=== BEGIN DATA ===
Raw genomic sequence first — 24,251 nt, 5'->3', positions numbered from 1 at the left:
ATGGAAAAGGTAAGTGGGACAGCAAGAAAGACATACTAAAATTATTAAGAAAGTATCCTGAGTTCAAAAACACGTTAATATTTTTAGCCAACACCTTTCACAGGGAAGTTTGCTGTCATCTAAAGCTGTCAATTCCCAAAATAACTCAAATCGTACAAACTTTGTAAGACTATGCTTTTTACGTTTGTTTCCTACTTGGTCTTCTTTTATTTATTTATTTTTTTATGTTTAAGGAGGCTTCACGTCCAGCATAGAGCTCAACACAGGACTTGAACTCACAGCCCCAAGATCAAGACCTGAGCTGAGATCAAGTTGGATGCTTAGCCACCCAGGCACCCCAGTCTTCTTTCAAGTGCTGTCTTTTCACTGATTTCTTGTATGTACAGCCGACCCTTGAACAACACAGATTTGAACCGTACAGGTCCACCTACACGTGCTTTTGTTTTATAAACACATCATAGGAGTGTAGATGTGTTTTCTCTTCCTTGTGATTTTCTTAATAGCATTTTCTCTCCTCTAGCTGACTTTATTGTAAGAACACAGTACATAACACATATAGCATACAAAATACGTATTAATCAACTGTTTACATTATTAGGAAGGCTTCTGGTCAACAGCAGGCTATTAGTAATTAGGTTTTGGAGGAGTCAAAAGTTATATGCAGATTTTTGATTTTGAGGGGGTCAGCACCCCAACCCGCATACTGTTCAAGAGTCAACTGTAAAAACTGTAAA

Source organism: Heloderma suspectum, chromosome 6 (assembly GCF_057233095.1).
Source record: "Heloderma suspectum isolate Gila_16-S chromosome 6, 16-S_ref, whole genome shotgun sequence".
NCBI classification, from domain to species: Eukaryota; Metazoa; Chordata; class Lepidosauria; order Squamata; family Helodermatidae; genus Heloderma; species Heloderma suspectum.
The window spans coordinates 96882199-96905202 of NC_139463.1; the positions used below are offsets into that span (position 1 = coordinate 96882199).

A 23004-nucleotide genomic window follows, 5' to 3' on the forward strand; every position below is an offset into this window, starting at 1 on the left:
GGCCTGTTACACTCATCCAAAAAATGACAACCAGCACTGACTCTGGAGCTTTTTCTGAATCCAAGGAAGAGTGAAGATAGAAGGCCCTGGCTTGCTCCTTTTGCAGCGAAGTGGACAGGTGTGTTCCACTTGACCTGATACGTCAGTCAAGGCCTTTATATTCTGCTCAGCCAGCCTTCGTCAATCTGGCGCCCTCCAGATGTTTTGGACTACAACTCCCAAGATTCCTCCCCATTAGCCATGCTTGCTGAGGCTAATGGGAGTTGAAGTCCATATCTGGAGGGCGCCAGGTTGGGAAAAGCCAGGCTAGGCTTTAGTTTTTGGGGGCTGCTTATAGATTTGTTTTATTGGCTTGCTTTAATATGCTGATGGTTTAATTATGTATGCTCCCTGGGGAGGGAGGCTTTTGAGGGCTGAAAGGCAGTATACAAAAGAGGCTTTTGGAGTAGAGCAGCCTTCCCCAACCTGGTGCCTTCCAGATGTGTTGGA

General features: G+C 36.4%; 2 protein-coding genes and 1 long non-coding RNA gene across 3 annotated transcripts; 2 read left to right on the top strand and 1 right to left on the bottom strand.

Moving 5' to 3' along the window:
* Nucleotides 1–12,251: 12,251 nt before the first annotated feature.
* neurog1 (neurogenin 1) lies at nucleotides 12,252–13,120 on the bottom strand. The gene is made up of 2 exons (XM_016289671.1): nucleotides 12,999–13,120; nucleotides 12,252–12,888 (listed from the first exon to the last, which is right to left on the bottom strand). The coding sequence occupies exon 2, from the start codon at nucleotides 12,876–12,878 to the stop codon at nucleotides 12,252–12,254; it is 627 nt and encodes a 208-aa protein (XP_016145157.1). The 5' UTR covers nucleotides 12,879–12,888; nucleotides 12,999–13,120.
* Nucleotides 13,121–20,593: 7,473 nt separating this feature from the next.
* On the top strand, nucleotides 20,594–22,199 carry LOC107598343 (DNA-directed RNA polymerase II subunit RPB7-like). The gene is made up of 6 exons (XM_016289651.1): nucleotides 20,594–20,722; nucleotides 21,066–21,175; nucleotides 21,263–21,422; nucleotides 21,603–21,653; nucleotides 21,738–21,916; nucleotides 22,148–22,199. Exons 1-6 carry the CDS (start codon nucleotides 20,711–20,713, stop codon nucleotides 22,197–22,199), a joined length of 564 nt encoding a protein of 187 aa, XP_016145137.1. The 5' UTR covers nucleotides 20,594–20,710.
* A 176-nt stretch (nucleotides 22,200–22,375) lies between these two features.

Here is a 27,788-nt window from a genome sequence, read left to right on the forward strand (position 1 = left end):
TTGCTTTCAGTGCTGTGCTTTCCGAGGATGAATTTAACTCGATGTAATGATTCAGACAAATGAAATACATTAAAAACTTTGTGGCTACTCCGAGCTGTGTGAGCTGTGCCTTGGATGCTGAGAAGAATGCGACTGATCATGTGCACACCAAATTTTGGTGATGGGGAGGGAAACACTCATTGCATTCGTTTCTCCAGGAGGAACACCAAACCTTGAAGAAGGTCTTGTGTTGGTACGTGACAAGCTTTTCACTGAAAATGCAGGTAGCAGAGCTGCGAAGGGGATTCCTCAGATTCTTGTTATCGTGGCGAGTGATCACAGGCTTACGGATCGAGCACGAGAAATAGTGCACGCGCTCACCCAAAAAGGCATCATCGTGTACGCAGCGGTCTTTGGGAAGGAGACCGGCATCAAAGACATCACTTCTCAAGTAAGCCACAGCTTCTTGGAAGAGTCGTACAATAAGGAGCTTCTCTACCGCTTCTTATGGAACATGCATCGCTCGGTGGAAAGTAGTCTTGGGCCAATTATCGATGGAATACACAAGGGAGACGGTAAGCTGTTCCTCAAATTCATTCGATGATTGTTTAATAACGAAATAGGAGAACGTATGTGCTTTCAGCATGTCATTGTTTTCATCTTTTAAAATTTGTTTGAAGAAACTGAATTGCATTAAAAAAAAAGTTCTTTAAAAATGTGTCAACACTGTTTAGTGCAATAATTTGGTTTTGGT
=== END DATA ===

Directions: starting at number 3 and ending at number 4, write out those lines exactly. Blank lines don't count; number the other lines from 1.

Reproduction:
Source organism: Heloderma suspectum, chromosome 6 (assembly GCF_057233095.1).
Source record: "Heloderma suspectum isolate Gila_16-S chromosome 6, 16-S_ref, whole genome shotgun sequence".